NEW YORK CITY-A year after proposing Newtown Creek as acandidate for its list of severely polluted sites, the USEnvironmental Protection Agency on Monday confirmed that theheavily contaminated waterway will be designated a Superfund site.The move had the backing of community activists as well as theBloomberg administration.

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“Newtown Creek is a key urban waterway, which providesrecreational and economic resources to many communities,” JudithEnck, EPA regional administrator based in New York City, says in astatement. “Throughout the investigation and cleanup, we will workclosely with the communities along the creek to achieve arevitalization of this heavily-contaminated urban waterway.”

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The Newtown Creek Alliance, one of the most active local groupsseeking Superfund designation for the 3.8-mile creek separatingBrooklyn and Queens, says it supports the EPA’s decision. However,the group adds that “we want to adamantly reinforce our concernsthat the planning and remediation process be conducted in a mannerthat minimizes negative impacts for the businesses andcommunity-supported development projects near the creek.”

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In particular, the NCA says it's interested in making sure thatthe planned dredging at the mouth of the creek and along WhaleCreek proceed as scheduled, along with construction of affordablehousing at Hunter’s Point in Queens, and the construction of publicopen space at 65 Commercial St. in Brooklyn. "It’s also importantthat the EPA quickly identify staging sites during the course ofremediation so that developers may move forward with plans forother sites," according to the NCA.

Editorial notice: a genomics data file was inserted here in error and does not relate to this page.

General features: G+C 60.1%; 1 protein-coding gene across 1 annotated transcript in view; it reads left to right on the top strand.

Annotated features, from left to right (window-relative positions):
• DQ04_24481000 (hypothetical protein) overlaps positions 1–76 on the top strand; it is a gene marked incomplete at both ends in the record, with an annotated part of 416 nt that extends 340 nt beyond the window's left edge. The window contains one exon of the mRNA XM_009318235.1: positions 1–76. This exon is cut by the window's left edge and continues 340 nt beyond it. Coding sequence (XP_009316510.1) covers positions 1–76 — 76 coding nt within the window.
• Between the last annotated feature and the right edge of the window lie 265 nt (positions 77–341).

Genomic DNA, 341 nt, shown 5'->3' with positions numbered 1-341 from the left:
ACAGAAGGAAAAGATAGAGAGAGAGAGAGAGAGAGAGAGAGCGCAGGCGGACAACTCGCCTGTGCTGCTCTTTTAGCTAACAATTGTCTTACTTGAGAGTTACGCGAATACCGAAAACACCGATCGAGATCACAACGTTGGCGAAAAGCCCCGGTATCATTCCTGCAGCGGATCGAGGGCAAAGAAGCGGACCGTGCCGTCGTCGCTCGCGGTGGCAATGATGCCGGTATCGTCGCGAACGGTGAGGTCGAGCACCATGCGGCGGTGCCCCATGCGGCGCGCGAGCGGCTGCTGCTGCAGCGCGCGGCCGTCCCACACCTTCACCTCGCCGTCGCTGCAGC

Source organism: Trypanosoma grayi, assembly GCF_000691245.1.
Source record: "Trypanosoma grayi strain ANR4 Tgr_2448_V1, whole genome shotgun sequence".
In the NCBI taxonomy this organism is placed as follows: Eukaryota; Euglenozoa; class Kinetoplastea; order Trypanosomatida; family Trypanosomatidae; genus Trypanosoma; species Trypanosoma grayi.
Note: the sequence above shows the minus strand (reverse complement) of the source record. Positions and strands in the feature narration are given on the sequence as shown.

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The city and state have devoted considerable attention in recentyears to cleaning up the heavily polluted creek, at one time thecountry’s busiest industrial port. However, the NCA says a cleancreek would be “inconceivable” without federal support. Sewage andindustrial contaminants have been dumped into the creek since 1856,and there have been spills from nearby refineries that have beenestimated to total nearly three times the amount of oil dischargedinto Alaskan coastal waters during the Exxon Valdezaccident in 1989.

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Cleanup of the creek could take 10 years and cost $500 million,according to published reports. The creek joins the Gowanus Canalon the EPA’s Superfund National Priorities list, making it thesecond site in the city to receive such a designation.

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Paul Bubny

Paul Bubny is managing editor of Real Estate Forum and GlobeSt.com. He has been reporting on business since 1988 and on commercial real estate since 2007. He is based at ALM Real Estate Media Group's offices in New York City.